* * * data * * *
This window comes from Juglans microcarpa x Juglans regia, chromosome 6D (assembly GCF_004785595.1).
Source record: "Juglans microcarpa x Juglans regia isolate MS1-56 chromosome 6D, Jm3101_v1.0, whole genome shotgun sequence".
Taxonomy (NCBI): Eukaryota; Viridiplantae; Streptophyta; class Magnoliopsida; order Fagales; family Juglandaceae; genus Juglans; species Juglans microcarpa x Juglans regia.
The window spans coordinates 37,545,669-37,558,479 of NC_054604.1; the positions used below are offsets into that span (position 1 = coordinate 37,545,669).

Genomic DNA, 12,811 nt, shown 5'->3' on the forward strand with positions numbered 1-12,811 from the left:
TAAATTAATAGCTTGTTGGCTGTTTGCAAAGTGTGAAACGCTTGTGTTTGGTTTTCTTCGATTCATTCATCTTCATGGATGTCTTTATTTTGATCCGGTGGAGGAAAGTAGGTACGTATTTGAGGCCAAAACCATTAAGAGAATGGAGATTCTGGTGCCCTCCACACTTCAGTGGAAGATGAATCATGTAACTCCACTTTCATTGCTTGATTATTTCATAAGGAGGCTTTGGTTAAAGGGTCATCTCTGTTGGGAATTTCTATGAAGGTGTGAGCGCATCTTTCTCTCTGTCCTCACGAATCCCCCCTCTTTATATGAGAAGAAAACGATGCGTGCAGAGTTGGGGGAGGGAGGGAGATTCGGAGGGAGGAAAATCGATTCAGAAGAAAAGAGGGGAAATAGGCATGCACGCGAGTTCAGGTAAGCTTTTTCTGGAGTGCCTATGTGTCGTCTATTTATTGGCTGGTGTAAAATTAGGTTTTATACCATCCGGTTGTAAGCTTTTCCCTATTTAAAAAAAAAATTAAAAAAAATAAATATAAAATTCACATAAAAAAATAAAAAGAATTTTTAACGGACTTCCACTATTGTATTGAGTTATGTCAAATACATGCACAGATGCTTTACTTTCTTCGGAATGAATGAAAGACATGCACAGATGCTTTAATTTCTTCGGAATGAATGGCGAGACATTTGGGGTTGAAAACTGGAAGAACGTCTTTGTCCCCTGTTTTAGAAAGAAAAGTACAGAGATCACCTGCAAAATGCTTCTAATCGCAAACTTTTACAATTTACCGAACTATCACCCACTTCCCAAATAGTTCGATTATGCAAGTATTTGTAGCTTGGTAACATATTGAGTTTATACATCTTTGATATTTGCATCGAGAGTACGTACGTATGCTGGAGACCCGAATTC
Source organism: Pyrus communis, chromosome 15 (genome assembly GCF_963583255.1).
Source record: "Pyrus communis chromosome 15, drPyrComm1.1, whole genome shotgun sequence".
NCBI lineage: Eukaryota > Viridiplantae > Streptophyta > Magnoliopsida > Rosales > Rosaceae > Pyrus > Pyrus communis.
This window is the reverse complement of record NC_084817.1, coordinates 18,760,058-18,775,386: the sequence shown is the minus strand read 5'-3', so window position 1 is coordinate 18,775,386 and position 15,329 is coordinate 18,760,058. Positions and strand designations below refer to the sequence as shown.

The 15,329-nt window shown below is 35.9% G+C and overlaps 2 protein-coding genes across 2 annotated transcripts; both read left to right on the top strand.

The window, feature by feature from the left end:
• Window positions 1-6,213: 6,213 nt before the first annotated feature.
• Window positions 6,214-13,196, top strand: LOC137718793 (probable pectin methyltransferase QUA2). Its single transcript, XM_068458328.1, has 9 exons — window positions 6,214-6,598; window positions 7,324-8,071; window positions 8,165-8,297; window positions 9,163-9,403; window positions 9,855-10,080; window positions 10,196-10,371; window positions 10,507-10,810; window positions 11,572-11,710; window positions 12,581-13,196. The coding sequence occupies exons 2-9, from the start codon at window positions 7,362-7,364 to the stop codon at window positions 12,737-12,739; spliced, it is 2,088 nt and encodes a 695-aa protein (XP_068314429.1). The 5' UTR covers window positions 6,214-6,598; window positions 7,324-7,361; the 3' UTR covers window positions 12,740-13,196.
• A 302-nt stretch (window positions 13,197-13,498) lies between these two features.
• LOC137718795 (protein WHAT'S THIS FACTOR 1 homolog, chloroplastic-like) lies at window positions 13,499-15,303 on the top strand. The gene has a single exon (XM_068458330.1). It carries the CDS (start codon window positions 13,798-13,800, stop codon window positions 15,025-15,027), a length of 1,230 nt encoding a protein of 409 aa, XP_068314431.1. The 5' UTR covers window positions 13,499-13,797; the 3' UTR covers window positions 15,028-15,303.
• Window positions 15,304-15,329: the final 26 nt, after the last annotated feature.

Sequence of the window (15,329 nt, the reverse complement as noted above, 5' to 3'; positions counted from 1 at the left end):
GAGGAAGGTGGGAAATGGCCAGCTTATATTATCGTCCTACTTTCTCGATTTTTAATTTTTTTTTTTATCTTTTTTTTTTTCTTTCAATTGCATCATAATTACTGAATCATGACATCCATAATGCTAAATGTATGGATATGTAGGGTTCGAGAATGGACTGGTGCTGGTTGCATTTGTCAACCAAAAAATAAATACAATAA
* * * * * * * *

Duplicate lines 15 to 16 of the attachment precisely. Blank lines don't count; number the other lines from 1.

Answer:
• A 302-nt stretch (window positions 13,197-13,498) lies between these two features.
• LOC137718795 (protein WHAT'S THIS FACTOR 1 homolog, chloroplastic-like) lies at window positions 13,499-15,303 on the top strand. The gene has a single exon (XM_068458330.1). It carries the CDS (start codon window positions 13,798-13,800, stop codon window positions 15,025-15,027), a length of 1,230 nt encoding a protein of 409 aa, XP_068314431.1. The 5' UTR covers window positions 13,499-13,797; the 3' UTR covers window positions 15,028-15,303.